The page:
Cathy toddler.gifMama to James(6)coolshine.gifand Maggie Mae (1)luxlove.gif Wife to Daveguitar.gif

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#96 of 165 Old 06-21-2008, 10:08 PM
 
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#40 The Sweet Far Thing by Libba Bray

Clever, passionate, self-deprecating Gemma Doyle—I'm going to miss you. This final book of the Gemma Doyle trilogy was maybe a little on the long side, but I enjoyed it all and I was sad when it was over. At the moment I finished reading the last page, I found myself wanting to immediately start re-reading the first book of the trilogy—A Great and Terrible Beauty. The only other time I've felt that urge with a fiction series is with Harry Potter!

I can't wait to see what else this writer does.

Expecting #2 in May 2013!

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#97 of 165 Old 06-21-2008, 11:26 PM
 
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Hi all!

I've never posted in this forum but I'd love to join you all.

Some of the books I read are for my book club, meaning I wouldn't have necessarily selected them on my own. These are what I have read in June so far.

Runaway by Alice Munro
This was a collection of short stories. Very well written and beautiful but also very melancholy and depressing IMO. Each was tinged with such sadness and a sense that life had passed the characters by. The best was over and not much good was to come.

The Arc of Justice: A Saga of Race, Murder, and Civil Rights in the Jazz Age by Kevin Boyle
An incredible book! I devoured this one. You must love history and lots of details to get in to this book, but it was so very worth it. It deals with a famous murder case and civil rights issues, and the history of slavery and segregation in the US. It was also about the legal system and politics. The story and writing were amazing. And definitely relevant to today as well.

Soul by Tobsha Learner
This definitely goes more into the "fluff" category for me, but it was still a fun, page turner. I have also read her Witch of Cologne and enjoyed that as well. Again, not exactly "literary" in nature, but good for a little escapism.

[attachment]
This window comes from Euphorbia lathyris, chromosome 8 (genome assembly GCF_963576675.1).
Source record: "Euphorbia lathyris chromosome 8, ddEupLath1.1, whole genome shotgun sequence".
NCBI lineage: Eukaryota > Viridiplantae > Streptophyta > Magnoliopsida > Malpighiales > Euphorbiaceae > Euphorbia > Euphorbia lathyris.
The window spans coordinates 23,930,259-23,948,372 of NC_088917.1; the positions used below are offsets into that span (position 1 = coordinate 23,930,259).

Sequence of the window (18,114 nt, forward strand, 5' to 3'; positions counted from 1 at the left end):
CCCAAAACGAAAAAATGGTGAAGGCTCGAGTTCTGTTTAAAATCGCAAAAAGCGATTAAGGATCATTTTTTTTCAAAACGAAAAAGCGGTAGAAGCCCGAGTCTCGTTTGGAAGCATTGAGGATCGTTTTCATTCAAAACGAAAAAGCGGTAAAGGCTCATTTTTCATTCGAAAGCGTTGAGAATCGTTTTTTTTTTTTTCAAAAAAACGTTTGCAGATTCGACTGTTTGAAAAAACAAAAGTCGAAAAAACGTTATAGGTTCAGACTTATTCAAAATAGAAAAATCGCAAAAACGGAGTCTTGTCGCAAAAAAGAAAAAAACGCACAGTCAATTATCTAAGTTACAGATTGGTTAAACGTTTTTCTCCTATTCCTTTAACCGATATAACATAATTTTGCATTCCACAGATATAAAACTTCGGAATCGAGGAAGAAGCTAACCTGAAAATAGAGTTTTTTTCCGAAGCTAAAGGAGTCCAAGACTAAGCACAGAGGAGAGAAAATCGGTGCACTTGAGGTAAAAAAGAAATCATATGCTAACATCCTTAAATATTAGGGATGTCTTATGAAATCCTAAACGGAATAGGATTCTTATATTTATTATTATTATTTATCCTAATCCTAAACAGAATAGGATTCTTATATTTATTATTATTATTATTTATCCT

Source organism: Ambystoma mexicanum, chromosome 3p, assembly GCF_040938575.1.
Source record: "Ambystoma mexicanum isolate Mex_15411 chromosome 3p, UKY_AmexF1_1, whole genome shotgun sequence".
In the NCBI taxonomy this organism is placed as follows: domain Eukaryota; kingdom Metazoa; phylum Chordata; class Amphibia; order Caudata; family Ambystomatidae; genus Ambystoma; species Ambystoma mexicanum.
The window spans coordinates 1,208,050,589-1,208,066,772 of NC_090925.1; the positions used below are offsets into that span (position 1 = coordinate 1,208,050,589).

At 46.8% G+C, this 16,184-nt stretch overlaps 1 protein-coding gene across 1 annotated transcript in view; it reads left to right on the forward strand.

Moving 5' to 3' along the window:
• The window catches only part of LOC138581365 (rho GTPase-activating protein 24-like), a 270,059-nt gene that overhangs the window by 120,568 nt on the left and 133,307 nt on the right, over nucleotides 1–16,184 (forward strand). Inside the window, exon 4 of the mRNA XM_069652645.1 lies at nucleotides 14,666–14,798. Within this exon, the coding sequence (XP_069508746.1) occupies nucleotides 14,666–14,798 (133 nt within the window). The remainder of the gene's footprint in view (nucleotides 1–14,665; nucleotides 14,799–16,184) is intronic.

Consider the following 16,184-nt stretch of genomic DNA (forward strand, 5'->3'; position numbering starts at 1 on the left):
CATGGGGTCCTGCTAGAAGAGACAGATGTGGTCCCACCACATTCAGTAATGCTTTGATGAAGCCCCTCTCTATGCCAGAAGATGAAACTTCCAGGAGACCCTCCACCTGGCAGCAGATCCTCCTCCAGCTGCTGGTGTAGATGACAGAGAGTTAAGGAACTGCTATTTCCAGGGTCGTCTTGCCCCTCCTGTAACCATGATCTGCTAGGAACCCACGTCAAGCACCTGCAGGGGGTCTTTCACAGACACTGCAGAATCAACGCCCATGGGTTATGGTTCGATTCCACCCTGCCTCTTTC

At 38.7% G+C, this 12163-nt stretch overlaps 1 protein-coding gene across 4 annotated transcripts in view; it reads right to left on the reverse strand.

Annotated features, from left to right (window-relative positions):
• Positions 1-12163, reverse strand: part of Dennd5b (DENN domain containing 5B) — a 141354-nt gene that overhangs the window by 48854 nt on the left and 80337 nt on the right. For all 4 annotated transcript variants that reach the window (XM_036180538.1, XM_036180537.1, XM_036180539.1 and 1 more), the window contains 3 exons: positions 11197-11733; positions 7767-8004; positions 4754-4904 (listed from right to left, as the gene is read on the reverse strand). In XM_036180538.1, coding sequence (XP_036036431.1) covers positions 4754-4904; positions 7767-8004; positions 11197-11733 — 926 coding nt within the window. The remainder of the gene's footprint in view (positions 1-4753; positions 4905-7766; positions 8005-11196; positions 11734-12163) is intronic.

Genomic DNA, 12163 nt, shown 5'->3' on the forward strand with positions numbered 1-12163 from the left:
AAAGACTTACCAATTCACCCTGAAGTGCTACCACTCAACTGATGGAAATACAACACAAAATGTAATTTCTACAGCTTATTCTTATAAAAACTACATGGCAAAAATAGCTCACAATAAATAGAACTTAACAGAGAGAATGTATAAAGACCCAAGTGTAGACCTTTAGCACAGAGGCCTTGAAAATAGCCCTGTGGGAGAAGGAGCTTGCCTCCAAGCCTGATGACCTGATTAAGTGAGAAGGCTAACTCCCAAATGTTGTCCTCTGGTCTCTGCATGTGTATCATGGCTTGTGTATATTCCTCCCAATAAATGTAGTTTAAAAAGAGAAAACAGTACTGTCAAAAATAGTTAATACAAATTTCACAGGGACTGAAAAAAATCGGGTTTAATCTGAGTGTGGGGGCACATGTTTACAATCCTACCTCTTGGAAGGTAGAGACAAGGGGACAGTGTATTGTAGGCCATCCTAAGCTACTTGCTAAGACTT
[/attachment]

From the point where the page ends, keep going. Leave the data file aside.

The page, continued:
I know this is supposed to be for the month of June, but I can't resist throwing in a couple of my favorites from last month too. Especially in case anyone wants to discuss.

Whitewashing Race: The Myth of a Color-Blind Society by Michael Brown and Elliot Currie
I highly recommend this to anyone who is interested in current-day race relations in the US. Very academic but packed with lots of pertinent information. I actually bought a copy to keep as reference. Again, I'd love to discuss if anyone is up for it.

Not on Our Watch: The Mission to End Genocide in Darfur and Beyond by Don Cheadle
Great activism book. And I love Don Cheadle. I learned a lot more about Darfur and what I could do to help enact change.

The River Wife by Jonis Agee
I wasn't sure what this one would be like when I first picked it up, but then I loved it! Another definite page turner but it kept me on my toes as well. Stories are woven together and it was really fascinating! It would be a great summer read.

Child of Mine: Feeding with Love and Good Sense by Ellyn Satter
This is a great book for anyone who has ever had any question on feeding his or her children. It was really useful for my husband and I and how we feed and think about feeding our children.

Right now I'm reading the Audacity of Hope and The Nine by JeffreyToobin. But I think I might start The Rossetti Letter as well (it's my next book club selection).

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#98 of 165 Old 06-22-2008, 12:27 AM
 
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7. "The Gilded Chamber" by Rebecca Kohn
A retelling of the story of Esther from the Old Testament. While the story follows the Biblical one, the author takes creative license with the details. Esther is one of my favorite books in the Bible but I did find myself bored with this book. Didn't hate it but I won't tell you to rush and get it.

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(1-04) (8-09)
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#99 of 165 Old 06-22-2008, 04:31 AM - Thread Starter
 
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Now that everybody's had a cookie and their bloodsugar is normal and we're all friends again ...

#64 The Host
by Stephenie Meyer

My review of The Host can be found here.